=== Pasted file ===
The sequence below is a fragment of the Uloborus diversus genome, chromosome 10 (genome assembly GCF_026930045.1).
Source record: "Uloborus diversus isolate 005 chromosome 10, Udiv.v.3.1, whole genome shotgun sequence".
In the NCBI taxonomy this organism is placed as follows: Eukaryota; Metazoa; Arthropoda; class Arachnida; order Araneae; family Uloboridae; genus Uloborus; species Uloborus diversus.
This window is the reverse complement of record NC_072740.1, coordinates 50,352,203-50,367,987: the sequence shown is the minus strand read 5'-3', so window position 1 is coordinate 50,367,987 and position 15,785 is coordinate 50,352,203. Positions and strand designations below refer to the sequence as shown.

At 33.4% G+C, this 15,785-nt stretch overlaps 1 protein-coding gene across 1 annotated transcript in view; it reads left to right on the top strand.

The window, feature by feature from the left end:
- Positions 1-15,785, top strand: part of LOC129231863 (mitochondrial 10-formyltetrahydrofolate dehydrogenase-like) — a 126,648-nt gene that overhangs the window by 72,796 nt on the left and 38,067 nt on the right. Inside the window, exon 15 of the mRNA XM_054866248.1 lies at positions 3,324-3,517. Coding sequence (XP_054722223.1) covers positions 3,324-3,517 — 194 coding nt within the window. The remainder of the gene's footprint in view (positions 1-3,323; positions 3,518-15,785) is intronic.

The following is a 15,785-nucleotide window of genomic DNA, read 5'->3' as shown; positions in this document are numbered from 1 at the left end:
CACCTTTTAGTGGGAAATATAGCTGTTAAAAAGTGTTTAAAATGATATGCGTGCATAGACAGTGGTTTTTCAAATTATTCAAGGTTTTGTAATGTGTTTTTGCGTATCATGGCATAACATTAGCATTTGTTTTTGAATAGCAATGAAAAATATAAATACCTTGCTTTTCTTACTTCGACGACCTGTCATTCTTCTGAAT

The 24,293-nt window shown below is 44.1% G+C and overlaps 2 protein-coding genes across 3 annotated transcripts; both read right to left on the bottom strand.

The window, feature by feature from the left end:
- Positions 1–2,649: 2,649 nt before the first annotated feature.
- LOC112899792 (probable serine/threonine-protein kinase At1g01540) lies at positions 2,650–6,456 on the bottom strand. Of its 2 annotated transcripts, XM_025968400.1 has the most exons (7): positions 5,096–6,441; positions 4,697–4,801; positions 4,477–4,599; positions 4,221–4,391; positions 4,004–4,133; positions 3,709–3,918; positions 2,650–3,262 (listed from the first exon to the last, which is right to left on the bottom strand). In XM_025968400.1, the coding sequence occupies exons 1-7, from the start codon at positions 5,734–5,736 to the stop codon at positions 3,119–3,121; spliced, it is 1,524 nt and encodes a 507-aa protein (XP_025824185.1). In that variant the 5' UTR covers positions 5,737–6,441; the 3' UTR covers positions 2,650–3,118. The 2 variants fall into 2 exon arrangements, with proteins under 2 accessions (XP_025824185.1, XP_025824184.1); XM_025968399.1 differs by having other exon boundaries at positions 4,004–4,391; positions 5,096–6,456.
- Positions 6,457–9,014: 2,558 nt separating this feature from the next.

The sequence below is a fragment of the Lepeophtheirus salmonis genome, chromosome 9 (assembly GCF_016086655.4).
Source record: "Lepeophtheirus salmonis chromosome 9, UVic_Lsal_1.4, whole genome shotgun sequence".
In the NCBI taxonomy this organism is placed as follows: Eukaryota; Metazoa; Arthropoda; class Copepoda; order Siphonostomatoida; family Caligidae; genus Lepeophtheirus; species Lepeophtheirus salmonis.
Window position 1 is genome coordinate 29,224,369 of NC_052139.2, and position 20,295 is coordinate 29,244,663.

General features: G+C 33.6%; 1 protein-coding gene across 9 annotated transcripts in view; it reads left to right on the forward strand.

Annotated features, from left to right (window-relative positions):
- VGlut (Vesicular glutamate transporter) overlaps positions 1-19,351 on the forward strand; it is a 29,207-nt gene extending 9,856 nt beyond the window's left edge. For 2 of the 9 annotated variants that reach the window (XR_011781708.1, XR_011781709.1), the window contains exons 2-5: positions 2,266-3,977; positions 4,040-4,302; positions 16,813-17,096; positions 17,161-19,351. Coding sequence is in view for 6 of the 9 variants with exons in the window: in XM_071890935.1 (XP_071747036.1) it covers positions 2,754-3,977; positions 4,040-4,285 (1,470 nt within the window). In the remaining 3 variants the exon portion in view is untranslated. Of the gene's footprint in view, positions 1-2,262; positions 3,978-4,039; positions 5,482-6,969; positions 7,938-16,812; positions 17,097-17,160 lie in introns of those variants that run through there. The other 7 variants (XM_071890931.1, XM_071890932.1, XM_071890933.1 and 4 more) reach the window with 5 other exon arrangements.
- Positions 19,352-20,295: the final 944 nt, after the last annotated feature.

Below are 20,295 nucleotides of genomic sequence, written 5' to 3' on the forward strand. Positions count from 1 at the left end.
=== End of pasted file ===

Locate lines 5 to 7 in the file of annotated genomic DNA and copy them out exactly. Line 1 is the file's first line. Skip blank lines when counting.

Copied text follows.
At 33.4% G+C, this 15,785-nt stretch overlaps 1 protein-coding gene across 1 annotated transcript in view; it reads left to right on the top strand.

The window, feature by feature from the left end:
- Positions 1-15,785, top strand: part of LOC129231863 (mitochondrial 10-formyltetrahydrofolate dehydrogenase-like) — a 126,648-nt gene that overhangs the window by 72,796 nt on the left and 38,067 nt on the right. Inside the window, exon 15 of the mRNA XM_054866248.1 lies at positions 3,324-3,517. Coding sequence (XP_054722223.1) covers positions 3,324-3,517 — 194 coding nt within the window. The remainder of the gene's footprint in view (positions 1-3,323; positions 3,518-15,785) is intronic.